Company Directors
Directors: Brunner, John, Sir, Bart., 43, Harrington Gardens, London, S.W.7
Jackson, W. B. M., Glapwell Hall, Chesterfield
Laverick, J. H. W., 32, Collegiate Crescent, Sheffield
Swanwick, Eric D., Whittington House, Chesterfield
Swanwick, Russell, Royal Agricultural College Farm, Cirencester
Commercial Manager: Thompson, Thomas
Manager: Naylor, Alfred
Secretary: Thompson, Thomas
Agent: Naylor, Alfred
Company Details Registered Office: Shirebrook, nr. Mansfield, Notts.
Seams Worked: Top Hard or Barnsley Bed

Source: 1933 Colliery Year Book and Coal Trades Directory. Published by The Louis Cassier Co. Ltd., from a copy held in the Scottish Mining Museum, Newtongrange, Midlothian
Company Directors
Directors: Brunner, Felix, Sir, Bart., 49, Wilton Crescent, London, S.W.1
Jackson, W. B. M., Glapwell Hall, Chesterfield
Laverick, J. H. W., 32, Collegiate Crescent, Sheffield
Swanwick, Bruce, The Road House, nr. Stroud, Glos.
Swanwick, Eric D., Whittington House, Chesterfield
Commercial Manager: Thompson, Thomas, F.C.I.S.
Secretary: Thompson, Thomas, F.C.I.S.
Agent: Naylor, Alfred

And so the plaque must have been commissioned and erected by the Swanwick family who it seems still had strong local connections with the Chesterfield area. I would also hazard a guess that they are had farming as well as mining interests in the area but more research is needed.

In November 2018 I found this information on Kenneth on the Lives of the First World War website but I believe that the Bedales Archive account was compiled by Jane Kirby and Ruth Whiting.

"Kenneth Swanwick (as he was usually known) was another who spent only a short time at Bedales School. He arrived in Sussex in the Summer term of 1897 and left Bedales at the end of the first term of 1898; he would have known Lionel Mundy for one term. He played cricket, not very successfully, for the Second XI in summer 1897: scores in first match 4 runs and in the second 0!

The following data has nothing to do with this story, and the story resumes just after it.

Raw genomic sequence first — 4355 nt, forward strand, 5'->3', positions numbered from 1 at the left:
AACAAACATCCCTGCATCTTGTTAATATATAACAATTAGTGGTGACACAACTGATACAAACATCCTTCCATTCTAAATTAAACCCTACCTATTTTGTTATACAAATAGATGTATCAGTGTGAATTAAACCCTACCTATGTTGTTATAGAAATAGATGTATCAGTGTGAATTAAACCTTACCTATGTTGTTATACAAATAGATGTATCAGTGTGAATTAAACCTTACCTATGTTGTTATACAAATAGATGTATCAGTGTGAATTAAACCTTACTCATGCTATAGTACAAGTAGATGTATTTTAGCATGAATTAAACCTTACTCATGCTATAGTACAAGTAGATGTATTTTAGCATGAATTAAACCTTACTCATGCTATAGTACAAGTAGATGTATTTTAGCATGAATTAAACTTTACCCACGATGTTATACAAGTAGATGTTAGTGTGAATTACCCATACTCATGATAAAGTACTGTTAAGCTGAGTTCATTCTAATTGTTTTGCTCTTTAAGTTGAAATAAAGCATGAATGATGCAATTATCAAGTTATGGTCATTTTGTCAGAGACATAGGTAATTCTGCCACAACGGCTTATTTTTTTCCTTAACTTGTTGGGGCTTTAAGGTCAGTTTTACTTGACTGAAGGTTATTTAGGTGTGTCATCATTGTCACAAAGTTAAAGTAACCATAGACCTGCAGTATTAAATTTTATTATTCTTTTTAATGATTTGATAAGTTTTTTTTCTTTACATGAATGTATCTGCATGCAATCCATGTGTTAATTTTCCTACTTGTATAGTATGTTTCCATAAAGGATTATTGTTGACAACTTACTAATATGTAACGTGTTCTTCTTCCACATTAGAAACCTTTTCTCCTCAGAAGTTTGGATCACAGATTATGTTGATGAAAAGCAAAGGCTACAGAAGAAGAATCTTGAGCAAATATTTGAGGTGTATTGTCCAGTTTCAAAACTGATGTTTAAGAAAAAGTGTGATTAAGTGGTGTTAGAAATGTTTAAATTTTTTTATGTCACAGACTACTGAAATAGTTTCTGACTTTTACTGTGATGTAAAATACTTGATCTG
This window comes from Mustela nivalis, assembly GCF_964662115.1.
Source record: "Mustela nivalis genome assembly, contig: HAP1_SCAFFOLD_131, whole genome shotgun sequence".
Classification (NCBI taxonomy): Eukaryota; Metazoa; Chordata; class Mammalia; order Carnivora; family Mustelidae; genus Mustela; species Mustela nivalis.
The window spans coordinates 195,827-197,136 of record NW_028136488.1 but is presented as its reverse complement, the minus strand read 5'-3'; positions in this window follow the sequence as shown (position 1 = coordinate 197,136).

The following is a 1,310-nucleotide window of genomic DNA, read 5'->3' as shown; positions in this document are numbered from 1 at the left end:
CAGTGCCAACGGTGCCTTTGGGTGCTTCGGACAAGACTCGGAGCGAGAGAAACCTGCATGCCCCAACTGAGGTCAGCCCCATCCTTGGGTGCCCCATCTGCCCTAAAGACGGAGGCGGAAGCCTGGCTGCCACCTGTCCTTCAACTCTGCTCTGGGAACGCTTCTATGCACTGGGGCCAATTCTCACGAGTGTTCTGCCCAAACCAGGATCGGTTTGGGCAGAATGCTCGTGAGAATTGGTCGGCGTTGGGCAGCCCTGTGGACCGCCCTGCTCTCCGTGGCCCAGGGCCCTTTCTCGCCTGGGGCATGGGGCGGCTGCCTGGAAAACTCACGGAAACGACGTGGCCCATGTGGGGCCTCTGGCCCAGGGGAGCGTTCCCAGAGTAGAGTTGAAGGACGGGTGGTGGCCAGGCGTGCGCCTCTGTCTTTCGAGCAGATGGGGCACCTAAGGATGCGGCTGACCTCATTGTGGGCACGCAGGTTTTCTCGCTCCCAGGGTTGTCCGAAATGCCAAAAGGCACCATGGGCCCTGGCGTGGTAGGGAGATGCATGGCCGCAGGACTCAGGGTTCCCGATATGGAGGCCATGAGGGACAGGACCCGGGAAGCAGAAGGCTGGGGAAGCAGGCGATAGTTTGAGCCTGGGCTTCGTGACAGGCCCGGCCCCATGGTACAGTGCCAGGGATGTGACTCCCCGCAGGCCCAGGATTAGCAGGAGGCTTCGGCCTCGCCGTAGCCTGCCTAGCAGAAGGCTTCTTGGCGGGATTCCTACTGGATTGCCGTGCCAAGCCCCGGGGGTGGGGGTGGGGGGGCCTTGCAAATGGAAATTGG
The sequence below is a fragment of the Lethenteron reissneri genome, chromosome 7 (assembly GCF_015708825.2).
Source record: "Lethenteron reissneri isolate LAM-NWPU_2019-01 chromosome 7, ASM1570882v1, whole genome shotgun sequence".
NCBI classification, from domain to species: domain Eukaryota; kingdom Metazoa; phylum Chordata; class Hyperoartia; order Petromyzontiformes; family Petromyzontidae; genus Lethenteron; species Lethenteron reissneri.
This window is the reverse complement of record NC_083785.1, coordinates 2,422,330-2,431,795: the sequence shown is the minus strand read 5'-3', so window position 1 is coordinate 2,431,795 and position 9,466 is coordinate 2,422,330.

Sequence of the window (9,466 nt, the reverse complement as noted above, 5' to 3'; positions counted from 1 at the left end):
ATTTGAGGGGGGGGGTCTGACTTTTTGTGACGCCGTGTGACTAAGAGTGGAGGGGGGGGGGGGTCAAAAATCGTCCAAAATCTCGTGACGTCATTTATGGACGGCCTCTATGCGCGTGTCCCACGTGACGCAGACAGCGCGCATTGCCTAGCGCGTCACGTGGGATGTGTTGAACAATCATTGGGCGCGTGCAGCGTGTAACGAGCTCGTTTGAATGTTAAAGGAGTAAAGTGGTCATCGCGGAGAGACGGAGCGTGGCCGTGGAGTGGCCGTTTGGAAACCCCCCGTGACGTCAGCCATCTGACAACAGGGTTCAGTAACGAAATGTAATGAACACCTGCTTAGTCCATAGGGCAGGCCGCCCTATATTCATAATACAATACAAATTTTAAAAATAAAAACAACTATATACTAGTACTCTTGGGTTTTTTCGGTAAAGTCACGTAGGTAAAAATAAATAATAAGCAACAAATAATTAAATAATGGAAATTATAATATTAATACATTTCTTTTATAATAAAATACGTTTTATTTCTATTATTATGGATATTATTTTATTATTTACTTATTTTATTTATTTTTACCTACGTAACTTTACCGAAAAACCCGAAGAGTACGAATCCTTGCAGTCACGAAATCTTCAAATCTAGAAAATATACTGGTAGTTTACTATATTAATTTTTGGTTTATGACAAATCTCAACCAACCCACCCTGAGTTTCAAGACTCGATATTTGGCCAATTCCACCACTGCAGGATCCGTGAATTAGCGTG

Kenneth’s father was the farm manager at the Agricultural College in Cirencester and he intended to make Land Management his career. After studying at Uppingham from the summer of 1899 to 1903 he progressed to Trinity College, Cambridge (1903 – 1906) and then went to train with Messers Fisher, Bolam & Co in Market Harborough. By 1911 he was back in Cirencester as his father’s deputy.
It was at Cambridge that, as an accomplished horseman, Kenneth joined the Cambridge University Mounted Infantry. Back home in Cirencester he joined the College’s Officer Training Corps and in June 1913 he was commissioned Lieutenant in the 3rd Battalion Gloucestershire Regiment.
Immediately following the declaration of War on 4th August his Battalion was held in reserve but Kenneth was attached to the 1st Battalion (then stationed at Bordon) and, as part of the B E F, sailed with them to Le Havre on 13th August. In the 1st Division of the B E F the Gloucesters played an active part in the Battle of Mons and the retreat, the Battle of the Marne and finally the Battle of Aisne, in which Kenneth was killed near Troyon. de Ruvigny’s Roll states he died on 14th September “while leading his platoon to the help of his hard-pressed comrades under heavy fire, and died cheering on his men”.
On 20th October his commanding officer reported to the War Office “this officer was buried in Troyon Church Yard, by south wall of the Church, marked by a stone with name cut in. The burial was performed by Rev D A Morrison Church of England Chaplain to the Forces No 1 Field Ambulance, 1st Division”. After the war his body was re-interred in Vendresse British Cemetery, III K. 4.
Swanwick Memorial Hall was built in his memory by members of his family. It was opened to the public in October 1915 as a village hall and rifle range. He is also commemorated in the Bedales Memorial Library."

This page was last updated on 06/12/18 10:03